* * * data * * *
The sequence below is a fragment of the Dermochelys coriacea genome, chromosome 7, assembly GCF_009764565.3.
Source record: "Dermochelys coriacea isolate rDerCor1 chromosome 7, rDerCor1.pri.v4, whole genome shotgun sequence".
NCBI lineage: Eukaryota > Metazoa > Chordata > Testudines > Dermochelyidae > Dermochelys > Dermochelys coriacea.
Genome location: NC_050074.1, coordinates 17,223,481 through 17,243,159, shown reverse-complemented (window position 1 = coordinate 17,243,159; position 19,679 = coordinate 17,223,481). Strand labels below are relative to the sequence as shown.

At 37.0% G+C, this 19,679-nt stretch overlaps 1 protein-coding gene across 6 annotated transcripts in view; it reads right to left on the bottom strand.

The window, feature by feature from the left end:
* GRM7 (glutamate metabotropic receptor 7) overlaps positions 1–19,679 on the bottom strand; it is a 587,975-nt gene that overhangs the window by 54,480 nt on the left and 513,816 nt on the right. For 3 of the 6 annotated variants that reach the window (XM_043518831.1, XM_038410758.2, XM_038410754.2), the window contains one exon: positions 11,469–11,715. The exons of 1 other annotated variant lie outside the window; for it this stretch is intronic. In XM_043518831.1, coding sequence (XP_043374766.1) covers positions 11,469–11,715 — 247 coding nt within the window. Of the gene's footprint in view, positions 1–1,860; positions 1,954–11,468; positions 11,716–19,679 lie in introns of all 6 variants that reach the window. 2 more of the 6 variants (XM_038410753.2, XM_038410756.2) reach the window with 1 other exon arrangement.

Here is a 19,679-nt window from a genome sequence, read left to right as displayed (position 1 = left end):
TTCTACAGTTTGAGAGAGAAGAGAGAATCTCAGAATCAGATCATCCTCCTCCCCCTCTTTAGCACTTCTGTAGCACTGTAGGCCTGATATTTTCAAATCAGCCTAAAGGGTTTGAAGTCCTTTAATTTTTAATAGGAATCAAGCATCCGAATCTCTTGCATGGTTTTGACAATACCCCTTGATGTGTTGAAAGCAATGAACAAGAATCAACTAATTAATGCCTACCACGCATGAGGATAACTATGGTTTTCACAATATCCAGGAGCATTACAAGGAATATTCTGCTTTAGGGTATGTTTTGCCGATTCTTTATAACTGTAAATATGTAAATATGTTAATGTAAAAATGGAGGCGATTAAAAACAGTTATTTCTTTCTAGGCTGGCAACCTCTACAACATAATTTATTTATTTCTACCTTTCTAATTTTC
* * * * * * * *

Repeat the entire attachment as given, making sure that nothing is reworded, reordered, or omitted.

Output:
The sequence below is a fragment of the Dermochelys coriacea genome, chromosome 7, assembly GCF_009764565.3.
Source record: "Dermochelys coriacea isolate rDerCor1 chromosome 7, rDerCor1.pri.v4, whole genome shotgun sequence".
NCBI lineage: Eukaryota > Metazoa > Chordata > Testudines > Dermochelyidae > Dermochelys > Dermochelys coriacea.
Genome location: NC_050074.1, coordinates 17,223,481 through 17,243,159, shown reverse-complemented (window position 1 = coordinate 17,243,159; position 19,679 = coordinate 17,223,481). Strand labels below are relative to the sequence as shown.

At 37.0% G+C, this 19,679-nt stretch overlaps 1 protein-coding gene across 6 annotated transcripts in view; it reads right to left on the bottom strand.

The window, feature by feature from the left end:
* GRM7 (glutamate metabotropic receptor 7) overlaps positions 1–19,679 on the bottom strand; it is a 587,975-nt gene that overhangs the window by 54,480 nt on the left and 513,816 nt on the right. For 3 of the 6 annotated variants that reach the window (XM_043518831.1, XM_038410758.2, XM_038410754.2), the window contains one exon: positions 11,469–11,715. The exons of 1 other annotated variant lie outside the window; for it this stretch is intronic. In XM_043518831.1, coding sequence (XP_043374766.1) covers positions 11,469–11,715 — 247 coding nt within the window. Of the gene's footprint in view, positions 1–1,860; positions 1,954–11,468; positions 11,716–19,679 lie in introns of all 6 variants that reach the window. 2 more of the 6 variants (XM_038410753.2, XM_038410756.2) reach the window with 1 other exon arrangement.

Here is a 19,679-nt window from a genome sequence, read left to right as displayed (position 1 = left end):
TTCTACAGTTTGAGAGAGAAGAGAGAATCTCAGAATCAGATCATCCTCCTCCCCCTCTTTAGCACTTCTGTAGCACTGTAGGCCTGATATTTTCAAATCAGCCTAAAGGGTTTGAAGTCCTTTAATTTTTAATAGGAATCAAGCATCCGAATCTCTTGCATGGTTTTGACAATACCCCTTGATGTGTTGAAAGCAATGAACAAGAATCAACTAATTAATGCCTACCACGCATGAGGATAACTATGGTTTTCACAATATCCAGGAGCATTACAAGGAATATTCTGCTTTAGGGTATGTTTTGCCGATTCTTTATAACTGTAAATATGTAAATATGTTAATGTAAAAATGGAGGCGATTAAAAACAGTTATTTCTTTCTAGGCTGGCAACCTCTACAACATAATTTATTTATTTCTACCTTTCTAATTTTC